Setting is probably the most important factor in whether or not I like a game. Let me put it this way: I don't play Teenage Mutant Ninja Turtles & Other Strangeness for the system. The Palladium system is fine, it just doesn't light me on fire. The setting... Ooooo the setting! Distilled lightning in a jar! I think most folks are like me in that respect, that setting sells games.
So why do I fill this blog up with system toys and tools? Because a given setting either works for you or it doesn't. There are only two basic parameters in Setting - Breadth and Depth - and beyond that, there is nothing much you can use as a tool to help you create. It's either there or it isn't. I come up with settings all the time - very few of them ever see print. I know I have a winner when a setting refuses to let me go, when it takes me by the scruff of the neck and hauls me in. If it doesn't do that... meh! It's all subjective. Taste-driven. No *tools*.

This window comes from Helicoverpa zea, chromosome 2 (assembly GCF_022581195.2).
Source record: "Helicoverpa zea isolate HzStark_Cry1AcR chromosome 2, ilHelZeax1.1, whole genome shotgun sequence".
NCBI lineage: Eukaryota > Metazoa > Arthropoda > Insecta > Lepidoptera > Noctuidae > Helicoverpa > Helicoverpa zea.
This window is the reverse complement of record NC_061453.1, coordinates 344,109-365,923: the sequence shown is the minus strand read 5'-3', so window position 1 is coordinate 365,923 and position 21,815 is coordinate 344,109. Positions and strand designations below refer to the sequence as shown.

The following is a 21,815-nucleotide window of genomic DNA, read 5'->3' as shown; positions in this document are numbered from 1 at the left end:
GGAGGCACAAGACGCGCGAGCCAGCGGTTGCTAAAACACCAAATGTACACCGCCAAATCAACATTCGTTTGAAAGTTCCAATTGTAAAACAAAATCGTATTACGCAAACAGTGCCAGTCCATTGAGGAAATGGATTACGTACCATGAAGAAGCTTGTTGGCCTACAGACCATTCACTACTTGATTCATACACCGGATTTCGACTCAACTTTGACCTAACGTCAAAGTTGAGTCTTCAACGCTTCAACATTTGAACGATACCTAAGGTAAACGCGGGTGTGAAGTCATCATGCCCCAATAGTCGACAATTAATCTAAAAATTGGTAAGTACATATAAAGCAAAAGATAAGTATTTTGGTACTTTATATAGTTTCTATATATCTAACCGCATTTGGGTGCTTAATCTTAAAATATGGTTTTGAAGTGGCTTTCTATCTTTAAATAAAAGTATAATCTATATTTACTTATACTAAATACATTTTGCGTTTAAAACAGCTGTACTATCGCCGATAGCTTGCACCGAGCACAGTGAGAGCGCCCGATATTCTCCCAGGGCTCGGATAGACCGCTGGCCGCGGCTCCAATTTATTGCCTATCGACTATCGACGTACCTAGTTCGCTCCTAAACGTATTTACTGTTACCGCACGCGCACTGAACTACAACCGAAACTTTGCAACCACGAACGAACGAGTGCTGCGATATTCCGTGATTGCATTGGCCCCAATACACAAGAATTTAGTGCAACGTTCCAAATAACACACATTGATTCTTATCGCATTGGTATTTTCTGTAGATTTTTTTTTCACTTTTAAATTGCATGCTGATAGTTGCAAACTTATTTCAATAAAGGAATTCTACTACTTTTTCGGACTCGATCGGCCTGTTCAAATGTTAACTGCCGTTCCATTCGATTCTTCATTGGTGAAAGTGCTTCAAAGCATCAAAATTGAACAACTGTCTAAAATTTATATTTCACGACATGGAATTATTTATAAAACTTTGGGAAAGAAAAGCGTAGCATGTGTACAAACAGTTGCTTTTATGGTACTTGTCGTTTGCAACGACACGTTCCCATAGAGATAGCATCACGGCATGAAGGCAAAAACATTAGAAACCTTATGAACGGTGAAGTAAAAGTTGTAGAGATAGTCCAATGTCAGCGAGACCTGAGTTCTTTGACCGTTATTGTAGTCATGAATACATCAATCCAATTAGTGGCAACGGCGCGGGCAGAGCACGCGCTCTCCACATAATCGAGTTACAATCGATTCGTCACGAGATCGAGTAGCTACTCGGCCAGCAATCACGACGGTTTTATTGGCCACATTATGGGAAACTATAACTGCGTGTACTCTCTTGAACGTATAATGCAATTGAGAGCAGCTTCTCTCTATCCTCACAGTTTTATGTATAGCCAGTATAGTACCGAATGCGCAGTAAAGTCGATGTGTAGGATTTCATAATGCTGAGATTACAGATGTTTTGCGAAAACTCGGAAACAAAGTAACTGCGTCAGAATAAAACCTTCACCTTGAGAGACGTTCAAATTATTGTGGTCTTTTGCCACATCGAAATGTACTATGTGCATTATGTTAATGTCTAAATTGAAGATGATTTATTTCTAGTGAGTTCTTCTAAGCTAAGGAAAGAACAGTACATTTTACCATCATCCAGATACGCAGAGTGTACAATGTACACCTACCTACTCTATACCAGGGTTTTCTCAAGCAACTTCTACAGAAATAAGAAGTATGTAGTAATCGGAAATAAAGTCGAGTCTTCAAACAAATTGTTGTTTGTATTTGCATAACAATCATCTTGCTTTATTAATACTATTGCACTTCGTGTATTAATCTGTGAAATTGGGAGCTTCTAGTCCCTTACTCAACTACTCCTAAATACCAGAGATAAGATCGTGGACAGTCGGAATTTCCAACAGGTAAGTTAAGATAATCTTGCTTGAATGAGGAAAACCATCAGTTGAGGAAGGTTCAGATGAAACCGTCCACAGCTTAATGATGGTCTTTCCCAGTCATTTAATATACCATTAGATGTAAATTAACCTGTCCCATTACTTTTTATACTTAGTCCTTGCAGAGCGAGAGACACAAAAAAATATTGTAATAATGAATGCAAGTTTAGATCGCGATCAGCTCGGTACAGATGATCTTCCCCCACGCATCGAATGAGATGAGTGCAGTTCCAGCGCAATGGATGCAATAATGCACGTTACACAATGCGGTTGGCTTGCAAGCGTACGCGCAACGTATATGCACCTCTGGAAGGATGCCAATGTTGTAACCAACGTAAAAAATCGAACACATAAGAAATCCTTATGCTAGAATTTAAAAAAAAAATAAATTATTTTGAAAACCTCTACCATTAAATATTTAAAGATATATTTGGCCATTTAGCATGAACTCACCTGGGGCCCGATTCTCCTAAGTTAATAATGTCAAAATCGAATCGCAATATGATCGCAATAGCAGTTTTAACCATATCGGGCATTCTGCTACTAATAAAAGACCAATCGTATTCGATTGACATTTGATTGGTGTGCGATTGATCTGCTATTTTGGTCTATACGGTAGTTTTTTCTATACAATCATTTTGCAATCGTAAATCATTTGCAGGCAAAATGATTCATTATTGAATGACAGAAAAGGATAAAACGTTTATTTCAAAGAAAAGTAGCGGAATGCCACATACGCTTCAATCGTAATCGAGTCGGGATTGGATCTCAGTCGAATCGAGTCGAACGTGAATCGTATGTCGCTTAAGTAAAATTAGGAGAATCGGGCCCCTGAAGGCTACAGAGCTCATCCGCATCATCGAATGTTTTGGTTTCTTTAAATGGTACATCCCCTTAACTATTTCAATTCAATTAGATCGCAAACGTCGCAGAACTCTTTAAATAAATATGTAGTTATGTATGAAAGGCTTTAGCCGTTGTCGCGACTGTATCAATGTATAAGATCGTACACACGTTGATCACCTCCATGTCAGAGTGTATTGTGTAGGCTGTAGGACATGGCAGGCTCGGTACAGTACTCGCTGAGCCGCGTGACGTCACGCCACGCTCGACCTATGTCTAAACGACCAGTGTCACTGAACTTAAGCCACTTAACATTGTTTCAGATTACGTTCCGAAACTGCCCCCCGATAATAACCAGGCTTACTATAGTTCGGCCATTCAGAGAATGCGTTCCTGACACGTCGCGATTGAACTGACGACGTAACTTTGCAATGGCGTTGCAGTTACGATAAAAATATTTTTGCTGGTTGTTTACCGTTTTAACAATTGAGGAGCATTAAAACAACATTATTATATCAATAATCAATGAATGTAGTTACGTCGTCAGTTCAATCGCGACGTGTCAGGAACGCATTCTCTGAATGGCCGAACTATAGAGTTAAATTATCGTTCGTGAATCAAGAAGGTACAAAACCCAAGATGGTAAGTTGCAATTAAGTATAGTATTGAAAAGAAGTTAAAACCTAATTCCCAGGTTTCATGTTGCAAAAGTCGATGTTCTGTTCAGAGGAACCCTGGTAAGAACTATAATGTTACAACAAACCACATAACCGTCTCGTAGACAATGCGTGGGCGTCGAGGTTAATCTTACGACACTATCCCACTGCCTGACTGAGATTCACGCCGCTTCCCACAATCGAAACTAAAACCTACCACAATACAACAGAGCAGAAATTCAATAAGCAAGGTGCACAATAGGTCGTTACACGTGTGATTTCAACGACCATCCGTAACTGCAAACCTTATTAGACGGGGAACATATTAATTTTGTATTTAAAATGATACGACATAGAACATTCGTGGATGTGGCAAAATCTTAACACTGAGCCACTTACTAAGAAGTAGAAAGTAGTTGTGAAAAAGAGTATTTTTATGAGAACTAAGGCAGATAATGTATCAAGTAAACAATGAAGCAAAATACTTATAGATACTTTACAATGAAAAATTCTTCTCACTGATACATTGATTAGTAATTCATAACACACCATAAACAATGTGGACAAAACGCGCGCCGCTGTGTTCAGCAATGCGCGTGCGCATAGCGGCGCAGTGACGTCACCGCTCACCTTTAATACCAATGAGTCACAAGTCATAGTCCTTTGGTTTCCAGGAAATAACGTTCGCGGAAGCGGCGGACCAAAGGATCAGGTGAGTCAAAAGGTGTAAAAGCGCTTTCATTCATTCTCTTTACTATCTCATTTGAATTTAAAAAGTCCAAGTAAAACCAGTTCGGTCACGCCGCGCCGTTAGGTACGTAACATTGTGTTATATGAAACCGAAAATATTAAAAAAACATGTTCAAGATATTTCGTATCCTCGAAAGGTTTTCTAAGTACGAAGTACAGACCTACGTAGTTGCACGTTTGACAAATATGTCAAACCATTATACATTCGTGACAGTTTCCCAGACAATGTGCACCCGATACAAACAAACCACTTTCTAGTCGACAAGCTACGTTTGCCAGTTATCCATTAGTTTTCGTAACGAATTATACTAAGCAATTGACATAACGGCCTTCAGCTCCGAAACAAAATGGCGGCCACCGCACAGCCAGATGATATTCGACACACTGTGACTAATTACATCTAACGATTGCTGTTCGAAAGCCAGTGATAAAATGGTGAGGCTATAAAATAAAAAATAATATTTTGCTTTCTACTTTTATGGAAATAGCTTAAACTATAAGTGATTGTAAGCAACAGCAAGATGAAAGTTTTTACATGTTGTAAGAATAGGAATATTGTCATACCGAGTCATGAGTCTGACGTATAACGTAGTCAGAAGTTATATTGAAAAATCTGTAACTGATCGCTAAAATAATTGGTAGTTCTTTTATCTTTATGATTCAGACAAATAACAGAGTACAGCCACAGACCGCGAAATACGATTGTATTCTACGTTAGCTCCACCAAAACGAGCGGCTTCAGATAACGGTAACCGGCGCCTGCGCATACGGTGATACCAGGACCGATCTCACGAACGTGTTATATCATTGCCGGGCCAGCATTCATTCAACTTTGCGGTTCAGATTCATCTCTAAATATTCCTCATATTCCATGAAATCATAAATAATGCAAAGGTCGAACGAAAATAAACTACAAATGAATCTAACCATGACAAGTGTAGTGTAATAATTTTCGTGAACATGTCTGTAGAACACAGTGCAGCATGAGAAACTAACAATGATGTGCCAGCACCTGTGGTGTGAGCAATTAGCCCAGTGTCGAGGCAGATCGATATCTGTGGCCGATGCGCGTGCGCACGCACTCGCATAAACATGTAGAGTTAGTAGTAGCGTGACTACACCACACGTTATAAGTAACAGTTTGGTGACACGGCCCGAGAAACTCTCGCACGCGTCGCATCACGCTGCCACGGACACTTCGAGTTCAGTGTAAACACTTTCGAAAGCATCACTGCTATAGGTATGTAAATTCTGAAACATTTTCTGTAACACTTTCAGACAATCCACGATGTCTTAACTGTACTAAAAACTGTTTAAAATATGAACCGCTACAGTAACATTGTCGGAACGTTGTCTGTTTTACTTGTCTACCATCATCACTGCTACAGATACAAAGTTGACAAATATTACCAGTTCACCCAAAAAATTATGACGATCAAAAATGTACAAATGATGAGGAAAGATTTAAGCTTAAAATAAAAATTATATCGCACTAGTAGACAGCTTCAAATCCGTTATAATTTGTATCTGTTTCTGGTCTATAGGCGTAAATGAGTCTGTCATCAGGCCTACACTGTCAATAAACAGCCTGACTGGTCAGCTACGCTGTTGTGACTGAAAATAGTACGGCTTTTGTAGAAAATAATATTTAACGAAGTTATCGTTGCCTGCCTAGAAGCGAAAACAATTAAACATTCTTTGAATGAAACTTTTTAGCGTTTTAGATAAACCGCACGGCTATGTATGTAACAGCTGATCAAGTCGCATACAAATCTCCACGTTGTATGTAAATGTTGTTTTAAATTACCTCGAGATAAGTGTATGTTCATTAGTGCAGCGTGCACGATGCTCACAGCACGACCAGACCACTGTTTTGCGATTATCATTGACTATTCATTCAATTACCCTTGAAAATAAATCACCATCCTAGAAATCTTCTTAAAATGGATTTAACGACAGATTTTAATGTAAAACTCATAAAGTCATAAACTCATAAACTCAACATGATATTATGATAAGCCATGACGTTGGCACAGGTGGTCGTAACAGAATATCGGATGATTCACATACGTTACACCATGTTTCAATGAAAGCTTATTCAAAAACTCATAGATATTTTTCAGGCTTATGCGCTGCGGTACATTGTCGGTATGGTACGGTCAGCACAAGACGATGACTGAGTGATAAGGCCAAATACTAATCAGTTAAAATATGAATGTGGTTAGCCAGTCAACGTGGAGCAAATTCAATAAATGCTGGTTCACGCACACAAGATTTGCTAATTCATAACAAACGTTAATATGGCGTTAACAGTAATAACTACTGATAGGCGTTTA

On the other hand, I believe strongly that systems should be tailored to their settings. Sub-systems should reflect the genre and special flavor of the setting. Slapping a good generic system into a good setting does *not* make a good game. When the designer is done, ideally the intended setting could be taken out yet still be strongly implied by the mechanics.